GDL success rate also dropping for ethnic minorities
The percentage of black and ethnic minority (BME) students passing the Legal Practice Course (LPC) for would-be solicitors has fallen for the third year in a row.
Figures from the Solicitors Regulation Authority show that just shy of 80% of white students nailed the LPC in 2015/16, compared to around 52% of Asians and 40% of black candidates.
The pass rate for white LPCers has held steady over the past couple of years, but BME success rates have crashed. Asian students had a 59% completion rate when the SRA looked at this three years ago in 2013/14, while black students were at 49%.
Not passing the LPC can mean flunking it outright, although thankfully that’s pretty rare. More common reasons for not passing are dropping out, deferring or re-sitting exams, all of which BME students are more likely to do, according to the report.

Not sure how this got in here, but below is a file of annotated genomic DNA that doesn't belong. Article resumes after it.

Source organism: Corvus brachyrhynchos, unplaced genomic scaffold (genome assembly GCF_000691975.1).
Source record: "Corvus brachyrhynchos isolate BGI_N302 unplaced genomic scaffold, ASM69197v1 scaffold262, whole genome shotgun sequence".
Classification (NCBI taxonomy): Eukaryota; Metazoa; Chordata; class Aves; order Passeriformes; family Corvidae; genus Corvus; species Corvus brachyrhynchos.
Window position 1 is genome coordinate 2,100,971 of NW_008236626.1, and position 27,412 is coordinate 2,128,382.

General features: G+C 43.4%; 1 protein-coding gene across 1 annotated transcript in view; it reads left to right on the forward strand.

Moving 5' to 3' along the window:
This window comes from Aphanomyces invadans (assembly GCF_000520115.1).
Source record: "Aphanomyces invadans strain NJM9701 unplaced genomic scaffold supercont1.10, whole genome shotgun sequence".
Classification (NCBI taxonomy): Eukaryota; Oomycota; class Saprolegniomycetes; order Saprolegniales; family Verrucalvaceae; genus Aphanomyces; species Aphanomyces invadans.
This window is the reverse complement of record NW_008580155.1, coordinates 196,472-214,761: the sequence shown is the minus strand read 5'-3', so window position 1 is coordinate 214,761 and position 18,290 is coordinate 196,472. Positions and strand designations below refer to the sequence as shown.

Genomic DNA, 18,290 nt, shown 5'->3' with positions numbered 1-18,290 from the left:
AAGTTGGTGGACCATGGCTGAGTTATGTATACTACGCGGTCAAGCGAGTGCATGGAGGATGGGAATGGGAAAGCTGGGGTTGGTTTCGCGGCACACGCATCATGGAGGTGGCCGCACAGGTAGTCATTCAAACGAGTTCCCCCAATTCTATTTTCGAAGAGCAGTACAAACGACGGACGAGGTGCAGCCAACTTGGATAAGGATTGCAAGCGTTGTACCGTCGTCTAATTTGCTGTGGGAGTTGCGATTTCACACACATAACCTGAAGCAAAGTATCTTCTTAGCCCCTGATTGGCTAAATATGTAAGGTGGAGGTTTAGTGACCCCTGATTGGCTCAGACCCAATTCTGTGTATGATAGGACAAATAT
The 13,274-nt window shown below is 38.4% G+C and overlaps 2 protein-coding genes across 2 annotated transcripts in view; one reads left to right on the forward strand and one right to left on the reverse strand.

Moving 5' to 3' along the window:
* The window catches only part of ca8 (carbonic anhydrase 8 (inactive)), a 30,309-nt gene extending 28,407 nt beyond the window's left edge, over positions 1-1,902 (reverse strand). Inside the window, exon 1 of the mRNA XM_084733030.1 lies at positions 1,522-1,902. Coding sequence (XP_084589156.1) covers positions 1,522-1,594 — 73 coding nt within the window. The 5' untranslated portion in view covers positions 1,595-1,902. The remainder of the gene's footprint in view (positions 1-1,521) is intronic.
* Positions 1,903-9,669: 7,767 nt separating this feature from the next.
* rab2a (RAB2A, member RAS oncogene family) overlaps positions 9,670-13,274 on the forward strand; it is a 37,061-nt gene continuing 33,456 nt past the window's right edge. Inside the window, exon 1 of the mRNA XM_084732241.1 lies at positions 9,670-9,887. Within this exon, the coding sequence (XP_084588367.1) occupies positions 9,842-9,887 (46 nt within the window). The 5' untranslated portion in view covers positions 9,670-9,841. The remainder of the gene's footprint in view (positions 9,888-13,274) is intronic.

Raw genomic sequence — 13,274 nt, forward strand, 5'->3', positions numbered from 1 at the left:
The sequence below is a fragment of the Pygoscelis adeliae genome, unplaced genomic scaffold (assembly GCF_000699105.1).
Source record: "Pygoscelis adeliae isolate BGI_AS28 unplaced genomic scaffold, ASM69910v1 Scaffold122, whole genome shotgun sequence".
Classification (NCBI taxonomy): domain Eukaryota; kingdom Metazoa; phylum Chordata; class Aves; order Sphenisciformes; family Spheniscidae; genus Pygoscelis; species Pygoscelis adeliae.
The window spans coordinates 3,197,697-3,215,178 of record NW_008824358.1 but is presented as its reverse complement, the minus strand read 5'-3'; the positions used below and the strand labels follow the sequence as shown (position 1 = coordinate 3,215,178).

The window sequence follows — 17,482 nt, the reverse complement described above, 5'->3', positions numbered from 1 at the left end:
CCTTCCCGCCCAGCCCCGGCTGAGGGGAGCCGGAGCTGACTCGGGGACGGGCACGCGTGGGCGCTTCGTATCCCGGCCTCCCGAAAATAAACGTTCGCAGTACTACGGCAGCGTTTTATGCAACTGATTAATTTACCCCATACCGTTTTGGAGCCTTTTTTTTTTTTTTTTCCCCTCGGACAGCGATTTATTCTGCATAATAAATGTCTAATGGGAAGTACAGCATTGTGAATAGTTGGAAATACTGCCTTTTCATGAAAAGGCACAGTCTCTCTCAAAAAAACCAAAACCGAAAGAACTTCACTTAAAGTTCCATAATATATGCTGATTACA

A similar trend can be seen on law conversion courses.
Black Graduate Diploma in Law (GDL) students passed at a rate of 47% just a couple of years ago, but are now down to 33%. The pass rate for Asian students has fallen by a similar level over the same three-year period, from 60% to 46%. By contrast, 74% of white students passed the GDL last year.
Summing the disparity up, the regulator says that “students from ethnic groups other than white are less likely to successfully complete the [GDL] and the LPC”. Disabled students are also less likely to pass first time around, although competition rates are pretty much the same between men and women.
A report last month from the Bar Standards Board (BSB) showed that wannabe barristers from BME backgrounds are far less likely to secure pupillage when compared to their white peers — even when they have the same academic grades.